Keiro is a mission-driven organization engaged in improving the quality of life for older adults and their caregivers in the Japanese communities of Los Angeles, Orange and Ventura counties. Keiro delivers a wide range of resources to address the challenges and barriers that aging presents: isolation, limited financial resources, complex health conditions, and cognitive and memory disabilities. Keiro also partners with companies and organizations that can expand its services and ability to reach seniors and caregivers, and participate in research and innovation work where Keiro can contribute to advancing progress in resolving the challenges of aging. Keiro is based in Los Angeles. For more information, visit Keiro.org.
About Glen Komatsu, M.D.
Dr. Komatsu serves as the Regional Chief Medical Officer for Providence Southern California, Chief Medical Officer for TrinityCare Hospice and Medical Director for Palliative Care for Providence Little Company of Mary Medical Center Torrance. He earned his B.S. degree in biological sciences at the University of Arizona and his M.D. at the Arizona College of Medicine. After a pediatric residency at University of California Irvine and neonatology fellowship at Miller Children’s Hospital, Long Beach Memorial Medical Center, he entered private practice neonatology, primarily as the Director of Neonatology and Newborn Services at Providence Little Company of Mary Medical Center Torrance. He then completed an adult palliative care fellowship at Dana-Farber Cancer Institute, Brigham and Women’s Hospital, Massachusetts General Hospital, under Harvard Medical School before returning to Provident to help build the palliative care and hospice programs which continue to grow and flourish.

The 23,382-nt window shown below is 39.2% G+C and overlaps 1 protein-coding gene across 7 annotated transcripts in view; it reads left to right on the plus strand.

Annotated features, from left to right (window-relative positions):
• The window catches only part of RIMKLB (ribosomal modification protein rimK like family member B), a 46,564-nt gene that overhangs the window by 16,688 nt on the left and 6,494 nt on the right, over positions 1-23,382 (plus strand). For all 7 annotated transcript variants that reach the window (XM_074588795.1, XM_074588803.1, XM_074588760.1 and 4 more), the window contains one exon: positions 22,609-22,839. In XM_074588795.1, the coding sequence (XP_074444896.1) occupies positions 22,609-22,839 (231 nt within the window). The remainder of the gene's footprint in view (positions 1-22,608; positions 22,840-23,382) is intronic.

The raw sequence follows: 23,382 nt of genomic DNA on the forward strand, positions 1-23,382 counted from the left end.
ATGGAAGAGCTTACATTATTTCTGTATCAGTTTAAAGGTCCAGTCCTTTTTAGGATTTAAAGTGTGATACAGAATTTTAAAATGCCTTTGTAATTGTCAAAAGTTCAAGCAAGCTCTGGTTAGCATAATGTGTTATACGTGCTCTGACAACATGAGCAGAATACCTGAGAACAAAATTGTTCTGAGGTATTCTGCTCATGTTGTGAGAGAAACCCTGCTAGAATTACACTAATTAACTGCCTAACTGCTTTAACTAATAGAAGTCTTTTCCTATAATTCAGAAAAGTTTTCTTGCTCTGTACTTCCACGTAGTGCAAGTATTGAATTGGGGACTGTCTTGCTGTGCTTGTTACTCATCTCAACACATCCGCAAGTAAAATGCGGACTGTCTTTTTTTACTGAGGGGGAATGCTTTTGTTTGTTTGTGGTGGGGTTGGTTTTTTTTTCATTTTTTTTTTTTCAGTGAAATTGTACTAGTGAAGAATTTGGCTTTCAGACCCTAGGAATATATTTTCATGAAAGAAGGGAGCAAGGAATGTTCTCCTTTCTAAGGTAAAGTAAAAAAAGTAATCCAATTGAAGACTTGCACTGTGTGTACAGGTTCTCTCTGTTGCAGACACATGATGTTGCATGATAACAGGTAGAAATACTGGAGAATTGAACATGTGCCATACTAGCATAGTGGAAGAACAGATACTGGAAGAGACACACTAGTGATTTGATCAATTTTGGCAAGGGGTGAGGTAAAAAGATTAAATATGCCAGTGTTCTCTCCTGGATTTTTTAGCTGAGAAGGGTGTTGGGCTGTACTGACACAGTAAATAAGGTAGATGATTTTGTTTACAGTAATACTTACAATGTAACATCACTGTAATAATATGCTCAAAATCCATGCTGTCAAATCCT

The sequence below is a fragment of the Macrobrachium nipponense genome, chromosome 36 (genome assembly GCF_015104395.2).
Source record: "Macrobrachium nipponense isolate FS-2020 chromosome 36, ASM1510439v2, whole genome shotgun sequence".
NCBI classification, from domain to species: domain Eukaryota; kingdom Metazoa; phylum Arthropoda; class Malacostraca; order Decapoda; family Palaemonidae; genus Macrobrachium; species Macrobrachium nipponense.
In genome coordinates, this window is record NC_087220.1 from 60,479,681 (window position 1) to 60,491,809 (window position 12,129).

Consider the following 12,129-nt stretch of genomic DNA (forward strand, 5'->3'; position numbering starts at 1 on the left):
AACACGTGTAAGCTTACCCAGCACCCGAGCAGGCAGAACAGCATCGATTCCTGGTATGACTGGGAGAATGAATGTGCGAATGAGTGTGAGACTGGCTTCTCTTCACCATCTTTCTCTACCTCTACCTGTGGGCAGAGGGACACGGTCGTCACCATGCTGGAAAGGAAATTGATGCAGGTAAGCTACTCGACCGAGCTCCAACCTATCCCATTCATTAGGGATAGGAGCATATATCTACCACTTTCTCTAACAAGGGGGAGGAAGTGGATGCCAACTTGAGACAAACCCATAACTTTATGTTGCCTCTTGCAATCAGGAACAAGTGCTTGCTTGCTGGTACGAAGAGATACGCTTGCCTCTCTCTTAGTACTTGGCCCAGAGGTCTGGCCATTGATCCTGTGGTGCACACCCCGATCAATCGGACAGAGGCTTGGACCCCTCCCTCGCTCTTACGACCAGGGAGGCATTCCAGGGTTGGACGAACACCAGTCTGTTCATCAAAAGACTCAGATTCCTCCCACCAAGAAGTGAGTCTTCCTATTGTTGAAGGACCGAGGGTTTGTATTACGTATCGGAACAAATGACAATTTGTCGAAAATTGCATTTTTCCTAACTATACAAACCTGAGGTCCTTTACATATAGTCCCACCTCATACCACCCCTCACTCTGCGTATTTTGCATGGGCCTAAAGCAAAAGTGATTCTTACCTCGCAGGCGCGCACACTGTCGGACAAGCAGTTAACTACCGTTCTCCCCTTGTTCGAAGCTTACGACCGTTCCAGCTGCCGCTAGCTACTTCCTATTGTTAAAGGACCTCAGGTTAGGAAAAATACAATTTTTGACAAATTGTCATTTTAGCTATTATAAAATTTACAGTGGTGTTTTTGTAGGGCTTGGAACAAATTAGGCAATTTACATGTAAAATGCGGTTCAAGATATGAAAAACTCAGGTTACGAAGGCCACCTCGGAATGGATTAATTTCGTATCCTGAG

About Edwin Yanami, M.D.
Before joining Providence, Dr. Yanami was a staff physician in the Department of Internal Medicine and a chief physician in the Department of Hospice at Adventist Medical Center in Okinawa, Japan. Dr. Yanami earned his B.S. degree in physics at Waseda University in Tokyo, Japan, and his M.D. degree from Loma Linda University, School of Medicine. He conducted his internal medicine residency at St. Luke’s Roosevelt Hospital in New York. Dr. Yanami also recently completed his fellowship in hospice and palliative care from the VA/ Cedar-Sinai Hospital in Los Angeles. He is fluent in medical Japanese and English.